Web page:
Ontario Black History Society

401-10 Adelaide St. E, Toronto, ON, M5C 1J3

Temporarily closed due to COVID-19

Contact us at admin@blackhistorysociety.ca or (416)-867-9420

Charity Registration Number: 119930295RR0001


 It is official: 2020 is history. The world seemed to have let out a collective exhale after a year that felt like many years in one. 

We decided to title this project The Great Humbling because we feel that is what 2020 did to us all. We were reminded of so many uncomfortable truths and each of us dealt with those in the best ways we knew how. Some resisted, some avoided, some accepted. Regardless of how we managed, we couldn’t ignore the reality of the uncomfortable truths staring us down. 

In 2020 we collectively remembered some painful facts:

  1. We will all die, and rarely when we expect it. 
  2. Racism is so real that it’s almost invisible. Like air, it’s integral structure to our present eco-system.
  3. Anti-Indigenous & Anti-Black violence is as Canadian as maple syrup, and can be used  in countless recipes for discrimination, suppression and marginalization. 

To those who forgot or didn’t know these facts, 2020 was incredibly shocking, painful, and scary. To those who live with the knowing of these facts in their bones, 2020 may have been all those things, but with less of the novelty that others in the country felt. It was a firm and intense reminder of what is, and what we know deep down to be so. 

As a curious and cautious student of history in a Black body, I cannot escape the everlasting pang of pain and grief that comes with knowing all the death it took to get me here. My life, my countries, my freedom and my history are all built on the death of so many millions. 

In the case of my freedom, it was hard won thanks to the bravery, courage, determination and desperation of my ancestors and their allies, who resisted in small and large ways, taking back what was stolen from them. Freedom is arguably still being won by those very same elements, and we press on today as we always do. 

As I look into the present moment I see so many descendants, all with the same bravery, courage, and determination, making ways out of no ways, solving problems their communities face, doing their work with excellence, style, and grace and I’m reminded why we as Black people have continued to survive despite incredibly coordinated efforts to destroy our lives. If it’s one thing we know how to do in the face of tyranny, it’s survive.

As we begin the next decade, chapter, era, it is my prayer that Black families finally get the opportunity to begin and learn how to thrive. It is time. In fact, I will argue that unless we begin to thrive as a people, we will no longer be able to really survive as a people. Survival can only serve us so long—like say, 500 years, and it feels like we’re reaching the end point of that way of life. It’s just not sustainable.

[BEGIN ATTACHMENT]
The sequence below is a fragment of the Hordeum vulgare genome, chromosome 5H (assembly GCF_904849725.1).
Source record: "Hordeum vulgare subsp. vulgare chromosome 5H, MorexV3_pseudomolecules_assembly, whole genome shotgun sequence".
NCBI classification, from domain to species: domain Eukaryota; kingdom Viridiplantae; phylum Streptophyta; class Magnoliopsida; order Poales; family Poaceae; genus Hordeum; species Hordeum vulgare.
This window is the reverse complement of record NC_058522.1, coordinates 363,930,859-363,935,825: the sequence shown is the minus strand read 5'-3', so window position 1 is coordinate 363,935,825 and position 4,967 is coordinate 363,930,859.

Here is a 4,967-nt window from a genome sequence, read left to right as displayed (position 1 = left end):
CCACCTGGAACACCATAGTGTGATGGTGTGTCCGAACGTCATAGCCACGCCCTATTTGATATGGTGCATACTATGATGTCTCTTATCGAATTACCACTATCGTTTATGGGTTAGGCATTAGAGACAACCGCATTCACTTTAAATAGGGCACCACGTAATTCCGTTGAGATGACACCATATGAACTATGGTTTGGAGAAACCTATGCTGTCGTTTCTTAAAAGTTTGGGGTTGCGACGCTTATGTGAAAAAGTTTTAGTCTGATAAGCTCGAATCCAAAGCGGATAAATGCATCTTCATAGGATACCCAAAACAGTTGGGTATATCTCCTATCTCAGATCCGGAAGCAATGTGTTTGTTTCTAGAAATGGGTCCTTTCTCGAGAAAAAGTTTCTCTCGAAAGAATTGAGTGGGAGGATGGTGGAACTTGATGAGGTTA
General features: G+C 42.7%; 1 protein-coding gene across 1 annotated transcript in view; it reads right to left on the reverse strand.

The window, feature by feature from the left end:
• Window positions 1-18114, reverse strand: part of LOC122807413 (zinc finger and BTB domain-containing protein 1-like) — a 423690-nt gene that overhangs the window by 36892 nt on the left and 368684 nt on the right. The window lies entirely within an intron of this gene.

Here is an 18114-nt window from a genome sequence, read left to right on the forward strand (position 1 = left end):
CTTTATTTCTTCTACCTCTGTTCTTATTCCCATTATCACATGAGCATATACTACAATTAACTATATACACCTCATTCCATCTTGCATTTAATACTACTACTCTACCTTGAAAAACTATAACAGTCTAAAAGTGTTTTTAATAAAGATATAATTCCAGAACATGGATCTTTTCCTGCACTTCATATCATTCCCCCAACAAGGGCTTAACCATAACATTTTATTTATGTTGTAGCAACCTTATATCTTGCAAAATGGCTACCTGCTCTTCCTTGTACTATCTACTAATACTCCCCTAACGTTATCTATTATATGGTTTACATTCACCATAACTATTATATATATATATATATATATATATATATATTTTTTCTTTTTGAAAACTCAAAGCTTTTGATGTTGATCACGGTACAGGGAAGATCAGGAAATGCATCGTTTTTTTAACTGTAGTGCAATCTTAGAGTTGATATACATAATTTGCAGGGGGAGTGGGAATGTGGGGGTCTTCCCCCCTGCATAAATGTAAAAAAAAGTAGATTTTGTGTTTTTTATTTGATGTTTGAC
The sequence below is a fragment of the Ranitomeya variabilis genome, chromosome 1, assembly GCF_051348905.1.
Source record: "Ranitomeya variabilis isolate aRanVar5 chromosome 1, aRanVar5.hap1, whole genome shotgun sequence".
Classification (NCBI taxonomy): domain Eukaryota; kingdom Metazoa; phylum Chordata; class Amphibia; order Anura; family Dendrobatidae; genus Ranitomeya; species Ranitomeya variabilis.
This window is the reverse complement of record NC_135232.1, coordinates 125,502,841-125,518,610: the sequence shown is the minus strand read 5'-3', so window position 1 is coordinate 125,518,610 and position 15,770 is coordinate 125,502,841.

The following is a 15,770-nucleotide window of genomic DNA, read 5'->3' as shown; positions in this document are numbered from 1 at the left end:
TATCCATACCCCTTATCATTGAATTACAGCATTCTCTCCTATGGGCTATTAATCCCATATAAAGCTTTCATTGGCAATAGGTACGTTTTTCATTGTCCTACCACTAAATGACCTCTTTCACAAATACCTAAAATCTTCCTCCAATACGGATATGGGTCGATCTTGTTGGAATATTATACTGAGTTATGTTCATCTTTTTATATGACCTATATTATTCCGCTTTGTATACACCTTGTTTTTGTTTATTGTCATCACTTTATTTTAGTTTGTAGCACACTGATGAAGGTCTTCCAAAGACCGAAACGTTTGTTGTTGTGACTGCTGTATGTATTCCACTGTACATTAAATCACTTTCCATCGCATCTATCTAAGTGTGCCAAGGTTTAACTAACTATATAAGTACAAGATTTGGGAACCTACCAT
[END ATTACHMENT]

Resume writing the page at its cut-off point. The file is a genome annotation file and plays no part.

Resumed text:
As a community we must exercise the same courage and commitment our ancestors demonstrated to find a better way to Be,  to create it, to organize for it, to vote for it–not just with a ballot, which can feel frivolous, but with our choices on how we show up, how we eat or care for ourselves and others, where we spend our money, or to what and whom we give our time. 


In 2020 we collectively witnessed a global death and a birth. The death of the old and the birth of something new. The stories and ambitions of the people in this project are some of the ways descendants of freedom fighters, hard labourers and lovers, are moving through their world here in Ontario. 

While I’m painfully aware of Canada’s skeletons, I’m equally aware of her better intentions. I truly believe she wishes to be good, kind, and fair. SO intend to keep my expectations high about her ability to to achieve such nobility.  I’m so confident that if any of these Americas will get the diversity and inclusion experiment right, it will be Canada.

The stories enclosed will confirm the potential for progress available to us here.  These stories are for our great-grandchildren. To remind them that here in Canada, during one of the wildest years of all our lives, Black people were thriving. Yes, we were dying at disproportionate rates to the virus as we always have, we were still being brutalized and murdered by the bad boys in blue as we always have, we were still experiencing state violence in myriad ways as we always have–and yet–many of us were thriving, resting, loving, leading amidst the chaos that surrounded. 

Those same descendants have the right and the responsibility to participate in the creation of our new Canada–one that includes, considers, and cares for all lives. 

It’s about time. History is watching and happening, right now. 


Is a student of Birth and Life, training with Doula Canada as a Birth and Post-Partum Doula. Her work centers around supporting parents and families in the journey of creating and/or maintaining a Village with strong networks to support the process of raising babies, children and youth.

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